Every day, almost seven days a week, I deal with such unutterably sad and ugly things. Ours truly is a world of woe.
Until I moved here I spent most of my life insulating myself from these things and did my best, successfully, to avoid them. I did such a good job that most of the time it seemed to me I was the only person in the world with problems.
Now all of that has been turned upside down. Since I have become absorbed in the problems of others, it feels like I am the only person in the world without problems.
Part of the explanation is certainly that whatever problems I do have pale in comparison to those of a child who is jailed for murder or a family that has dedicated its every waking moment to hate and revenge. But more to the point of this post—and I was thinking about this last night as my head hit the pillow—my problems just don’t matter to me anymore like they once did. It feels to me like they don’t matter at all.
Yesterday Otto and I got into the car to make a run for ice and the mail. In his old age, Otto is becoming markedly weaker and frailer. For the first time he was unable to help himself into the car. I had to lift him in, and he was unable to climb onto the back seat where he usually sits. It demonstrated to me in a dramatic way that his days in this world are numbered. It was a blunt reminder that my constant companion of more than thirteen years will one day no longer be by my side.
What was my reaction? I felt empty. “It doesn’t matter,” I said to myself.
Oh, when he is gone I will surely be heartbroken, and I will feel like I am missing an arm or another part of my body. But my honest reaction was and is that it just doesn’t matter. “When you go, I’ll go too,” I told him. He will have to wait for me—I have much yet to do—but I will follow him and we will be together again with everyone I love. In the meantime I will continue rubbing his ears and loving him and keep making him comfortable and cleaning his ass when I have to.
I have done all this before.
Yesterday I spoke with Chris Brown and he told me about the latest outrage in his ordeal. He spent some time yesterday with some social services bureaucrats who informed him that he will be forced to make child support payments to the state if Jordan is found guilty and incarcerated in a youth detention program. Chris has not worked since the murder, he has sold everything he owns to raise cash to subsist and continue supporting Jordan. He has been impoverished by the wrongful actions of the state. And now these comfortably-employed bureaucrats are telling him that the state wants more! If he were to fail to pay, the state could put him in jail too.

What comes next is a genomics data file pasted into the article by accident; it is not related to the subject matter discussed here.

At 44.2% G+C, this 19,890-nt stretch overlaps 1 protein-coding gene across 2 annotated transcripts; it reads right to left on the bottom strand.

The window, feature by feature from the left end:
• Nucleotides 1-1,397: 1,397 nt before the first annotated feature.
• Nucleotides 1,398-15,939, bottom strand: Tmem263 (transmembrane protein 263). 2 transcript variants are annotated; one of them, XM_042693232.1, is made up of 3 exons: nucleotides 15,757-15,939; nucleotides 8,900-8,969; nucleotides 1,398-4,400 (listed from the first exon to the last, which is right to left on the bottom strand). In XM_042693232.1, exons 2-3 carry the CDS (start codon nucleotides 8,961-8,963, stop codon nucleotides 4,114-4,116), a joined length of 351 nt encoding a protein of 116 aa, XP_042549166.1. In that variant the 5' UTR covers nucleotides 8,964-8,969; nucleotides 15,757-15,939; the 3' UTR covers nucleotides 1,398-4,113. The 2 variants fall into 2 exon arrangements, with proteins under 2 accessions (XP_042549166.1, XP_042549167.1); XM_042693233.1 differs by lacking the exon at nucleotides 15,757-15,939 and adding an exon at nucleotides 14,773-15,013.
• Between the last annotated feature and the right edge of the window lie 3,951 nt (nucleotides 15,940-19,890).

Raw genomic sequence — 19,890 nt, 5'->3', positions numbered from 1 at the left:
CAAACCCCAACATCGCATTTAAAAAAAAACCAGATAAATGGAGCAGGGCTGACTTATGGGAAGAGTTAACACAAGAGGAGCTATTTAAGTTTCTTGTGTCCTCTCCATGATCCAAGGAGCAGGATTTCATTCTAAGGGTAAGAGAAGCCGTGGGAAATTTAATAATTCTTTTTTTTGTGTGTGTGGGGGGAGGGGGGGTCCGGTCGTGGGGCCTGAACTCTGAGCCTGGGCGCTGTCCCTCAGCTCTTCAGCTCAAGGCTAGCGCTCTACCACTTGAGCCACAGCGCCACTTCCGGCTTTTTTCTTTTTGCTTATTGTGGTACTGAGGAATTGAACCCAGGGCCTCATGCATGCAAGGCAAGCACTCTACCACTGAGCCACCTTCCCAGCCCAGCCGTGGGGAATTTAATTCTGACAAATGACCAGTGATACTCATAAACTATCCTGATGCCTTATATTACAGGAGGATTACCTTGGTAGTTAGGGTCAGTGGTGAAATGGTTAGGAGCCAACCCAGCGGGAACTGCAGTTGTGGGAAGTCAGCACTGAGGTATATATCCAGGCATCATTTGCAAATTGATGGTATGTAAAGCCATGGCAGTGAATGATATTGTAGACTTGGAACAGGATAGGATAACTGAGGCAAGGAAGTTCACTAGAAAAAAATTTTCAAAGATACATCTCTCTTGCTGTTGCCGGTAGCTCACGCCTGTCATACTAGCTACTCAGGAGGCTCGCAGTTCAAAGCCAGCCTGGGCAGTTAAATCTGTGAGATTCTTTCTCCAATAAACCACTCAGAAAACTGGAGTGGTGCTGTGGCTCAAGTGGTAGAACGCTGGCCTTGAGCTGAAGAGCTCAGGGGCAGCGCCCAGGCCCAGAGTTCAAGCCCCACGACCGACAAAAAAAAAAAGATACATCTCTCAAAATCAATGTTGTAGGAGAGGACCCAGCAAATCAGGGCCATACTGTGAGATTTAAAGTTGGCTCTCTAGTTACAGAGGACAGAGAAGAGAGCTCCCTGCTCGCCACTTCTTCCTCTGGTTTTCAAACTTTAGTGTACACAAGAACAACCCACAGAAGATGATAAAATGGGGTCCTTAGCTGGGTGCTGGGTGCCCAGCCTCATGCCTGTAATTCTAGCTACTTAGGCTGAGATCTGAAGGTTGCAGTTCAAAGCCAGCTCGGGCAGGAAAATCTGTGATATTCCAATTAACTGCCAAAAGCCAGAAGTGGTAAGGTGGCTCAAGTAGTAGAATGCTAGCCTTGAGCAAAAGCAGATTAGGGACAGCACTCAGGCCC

As Chris told me about this, I could hear the emotion rising in his voice… and what did I feel? Empty. No outrage. No hate. No fury. “Don’t worry about it Chris. You’re not in this alone,” I said. “I’m with you and Jordan for life. We’ll get through it if it happens. Yet I believe with my whole heart and soul that Jordan will be acquitted. We won’t need to cross that bridge.” I am sure of it.
One reason I am so confident of this is that I’d had such a good day on the phone lining up support for Jordan. I spoke to a woman I’d never met before, and she agreed to help in a significant way. “I don’t even know you but I love you!” I exclaimed into the phone. I could tell she felt good about her decision. I could tell she was glad I’d contacted her. People want to help.
This was not the only positive call in the day.
I ended the day last night exchanging e-mails with a young friend who said, “I am having the worst day of my life.” She’d had a fight with her mother, an unhappy woman who slapped her daughter—my friend—across the face. “I moved to my car crying and I’m having beers, but not feeling better,” she texted from her phone. Her mother was wrong. She had accused her daughter of something she didn’t do. And now the daughter was suffering.
If she were here I would hug my friend, tell her I love her, and that we would see this through. But she is many thousands of miles away, on another continent in fact. What did I feel? Empty. No outrage or anger. Only love for that girl and her unhappy mother.
All I could do was tell her that.
As I went to sleep last night I imagined myself as an empty wallet, empty of all the dirty emotions most people accumulate in the course of their days and years. I realized that my wallet is empty because I am always spending love out of it. I don’t understand how I can keep spending and there’s always more to spend… it is a mystery to me… it’s like having an infinite line of credit… the last thing I remember before slipping away to dreamland were the words, “Fishes and Loaves.”
The first thing this morning I checked to see if Otto was still with me. He is. I rubbed his ears and he groaned with pleasure. I think he endures whatever infirmities he suffers for the love he receives. Love does conquer all. It is the only thing that lasts. It is the only thing that matters.
Groove of the Day